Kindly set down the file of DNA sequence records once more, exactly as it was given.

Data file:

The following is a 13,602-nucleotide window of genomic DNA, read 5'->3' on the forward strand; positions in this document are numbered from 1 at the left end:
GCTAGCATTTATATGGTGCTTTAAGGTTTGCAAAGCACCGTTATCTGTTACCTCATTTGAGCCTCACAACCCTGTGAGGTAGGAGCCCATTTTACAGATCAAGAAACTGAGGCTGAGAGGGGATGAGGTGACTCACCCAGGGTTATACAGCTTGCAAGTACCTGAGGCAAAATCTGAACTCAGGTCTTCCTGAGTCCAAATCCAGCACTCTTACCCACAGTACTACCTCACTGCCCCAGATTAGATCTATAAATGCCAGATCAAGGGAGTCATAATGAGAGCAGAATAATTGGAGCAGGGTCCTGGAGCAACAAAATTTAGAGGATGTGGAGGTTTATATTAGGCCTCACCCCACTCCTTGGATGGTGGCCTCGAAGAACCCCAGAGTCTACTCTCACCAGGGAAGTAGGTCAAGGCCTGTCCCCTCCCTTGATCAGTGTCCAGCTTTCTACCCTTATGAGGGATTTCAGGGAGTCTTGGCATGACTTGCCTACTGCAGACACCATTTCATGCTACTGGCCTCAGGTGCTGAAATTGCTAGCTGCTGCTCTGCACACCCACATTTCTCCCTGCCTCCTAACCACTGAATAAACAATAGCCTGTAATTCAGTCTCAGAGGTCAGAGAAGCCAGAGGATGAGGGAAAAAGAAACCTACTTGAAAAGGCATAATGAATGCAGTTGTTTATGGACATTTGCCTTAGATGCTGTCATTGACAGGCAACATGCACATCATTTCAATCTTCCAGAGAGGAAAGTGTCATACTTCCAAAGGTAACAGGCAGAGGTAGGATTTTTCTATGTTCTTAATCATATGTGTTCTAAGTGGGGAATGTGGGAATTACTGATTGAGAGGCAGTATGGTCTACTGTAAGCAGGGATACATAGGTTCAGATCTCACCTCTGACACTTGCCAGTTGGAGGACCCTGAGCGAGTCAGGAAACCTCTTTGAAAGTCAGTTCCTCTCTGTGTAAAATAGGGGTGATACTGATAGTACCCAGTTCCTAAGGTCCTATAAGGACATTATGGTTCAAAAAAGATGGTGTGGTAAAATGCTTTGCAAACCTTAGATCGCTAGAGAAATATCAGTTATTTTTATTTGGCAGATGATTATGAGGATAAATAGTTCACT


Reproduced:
The following is a 13,602-nucleotide window of genomic DNA, read 5'->3' on the forward strand; positions in this document are numbered from 1 at the left end:
GCTAGCATTTATATGGTGCTTTAAGGTTTGCAAAGCACCGTTATCTGTTACCTCATTTGAGCCTCACAACCCTGTGAGGTAGGAGCCCATTTTACAGATCAAGAAACTGAGGCTGAGAGGGGATGAGGTGACTCACCCAGGGTTATACAGCTTGCAAGTACCTGAGGCAAAATCTGAACTCAGGTCTTCCTGAGTCCAAATCCAGCACTCTTACCCACAGTACTACCTCACTGCCCCAGATTAGATCTATAAATGCCAGATCAAGGGAGTCATAATGAGAGCAGAATAATTGGAGCAGGGTCCTGGAGCAACAAAATTTAGAGGATGTGGAGGTTTATATTAGGCCTCACCCCACTCCTTGGATGGTGGCCTCGAAGAACCCCAGAGTCTACTCTCACCAGGGAAGTAGGTCAAGGCCTGTCCCCTCCCTTGATCAGTGTCCAGCTTTCTACCCTTATGAGGGATTTCAGGGAGTCTTGGCATGACTTGCCTACTGCAGACACCATTTCATGCTACTGGCCTCAGGTGCTGAAATTGCTAGCTGCTGCTCTGCACACCCACATTTCTCCCTGCCTCCTAACCACTGAATAAACAATAGCCTGTAATTCAGTCTCAGAGGTCAGAGAAGCCAGAGGATGAGGGAAAAAGAAACCTACTTGAAAAGGCATAATGAATGCAGTTGTTTATGGACATTTGCCTTAGATGCTGTCATTGACAGGCAACATGCACATCATTTCAATCTTCCAGAGAGGAAAGTGTCATACTTCCAAAGGTAACAGGCAGAGGTAGGATTTTTCTATGTTCTTAATCATATGTGTTCTAAGTGGGGAATGTGGGAATTACTGATTGAGAGGCAGTATGGTCTACTGTAAGCAGGGATACATAGGTTCAGATCTCACCTCTGACACTTGCCAGTTGGAGGACCCTGAGCGAGTCAGGAAACCTCTTTGAAAGTCAGTTCCTCTCTGTGTAAAATAGGGGTGATACTGATAGTACCCAGTTCCTAAGGTCCTATAAGGACATTATGGTTCAAAAAAGATGGTGTGGTAAAATGCTTTGCAAACCTTAGATCGCTAGAGAAATATCAGTTATTTTTATTTGGCAGATGATTATGAGGATAAATAGTTCACT